Nobody did it better
Next year will see international centenary celebrations of the birth of James Bond creator Ian Fleming - beginning with Britain's Royal Mail issuing commemorative postage stamps in January, and highlighted by a new Bond novel written by Sebastian Faulks (Birdsong). The centenary this year of the birth of his older brother, Peter Fleming, however, has passed all but unnoticed.
Arguably the first modern travel writer, Fleming was a forerunner to the likes of Bill Bryson, Tim Moore et al. 'Until he came on the scene,' wrote Fleming's biographer, Duff Hart-Davis, in 1974, 'travel and travel books had been treated with excessive reverence and solemnity; but then, with a single, sustained burst of self-mockery, Brazilian Adventure blew the whole genre sky high. Readers - and reviewers - could scarcely believe a travel book could be so funny.'
Following its publication in 1933, Fleming travelled the length and breadth of China and recorded his travels in two peerless volumes (available from local bookshops), One's Company (1934) and News From Tartary (1936).
His uncannily critical eye for human behaviour recorded travellers from foreign missions on the Yangtze River ('The faces of all of them bore those traces of nervous exhaustion which are the hallmark of the holidaymaker on his way home') to commuters on the New York subway ('The bodies of the strap-hangers sway like strands of seaweed at slack water. You begin to wonder whether they are alive, and, if so, why?').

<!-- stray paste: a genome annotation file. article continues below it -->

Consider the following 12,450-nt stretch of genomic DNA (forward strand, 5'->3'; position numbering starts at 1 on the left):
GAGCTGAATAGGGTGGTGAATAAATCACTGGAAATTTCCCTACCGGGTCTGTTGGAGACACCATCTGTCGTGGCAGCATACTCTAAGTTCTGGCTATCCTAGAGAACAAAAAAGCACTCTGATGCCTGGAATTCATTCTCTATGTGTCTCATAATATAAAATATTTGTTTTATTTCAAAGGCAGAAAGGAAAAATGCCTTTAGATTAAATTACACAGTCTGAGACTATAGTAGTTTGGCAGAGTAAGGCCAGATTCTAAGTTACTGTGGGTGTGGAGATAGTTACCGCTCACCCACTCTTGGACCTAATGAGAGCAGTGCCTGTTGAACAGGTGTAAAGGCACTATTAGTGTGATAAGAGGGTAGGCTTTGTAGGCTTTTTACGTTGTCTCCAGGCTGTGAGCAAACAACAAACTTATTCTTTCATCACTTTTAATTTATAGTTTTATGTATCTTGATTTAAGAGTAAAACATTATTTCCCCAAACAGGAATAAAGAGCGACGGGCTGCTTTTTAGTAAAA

Humorous and honestly self-deprecating, Fleming refrained, unlike many modern travel writers, from embellishing his adventures for the reader's sake. For, as he pointed out, 'Truth is a perishable commodity; considerable care must be exercised in shipping it across the world.'
The Victoria Sapa Resort (above), at the former French hill station of Sapa in northwestern Vietnam, is running a five-night package, Between Luxury and Authenticity, for travellers looking for more than signature spa treatments and a locally inspired cocktail. The authenticity aspect involves 'the unique experience of meeting ethnic minorities at their weekly Can Cau market' and a trip to a Hmong village for an overnight stay. Luxury follows with two nights at the resort, although there are opportunities for further interaction with the locals through village visits (minorities in the region include Ha Nhi, Giay, Red Hmong, Flower Hmong and Red Dao). The other two nights are spent aboard the private Victoria Express train, which the resort runs on a 380km line from Hanoi. The package, which includes various meals and excursions, is priced at US$581 per person (flights not included) based on two people sharing (the single supplement is US$167) and will be available until next September. For further details on this and several other packages, visit www.victoriahotels-asia.com .
Deal of the week
If you can get away by November 28, Farrington American Express Travel's package to Bangkok offers two nights at the D'Ma Pavilion Hotel (www.dmahotel.com ) for HK$1,790, including breakfast and round-trip, economyclass flights with Thai Airways. Also available is the the Metropolitan (www.metropolitan.como.bz ) for HK$2,450, which comes with breakfast and an upgrade to a Met room (above), which the hotel claims to be the largest standard room in the city. If both these are full, the Holiday Inn has standard rooms (without breakfast) for HK$1,990.
Travel insurance is included but you'll have to make your own way to and from the airport. For further details, call Farrington American Express Travel on 3121 3000 (Hong Kong) or 3121 3900 (Kowloon), or e-mail email@example.com , quoting Package ID: L2007FSP0223.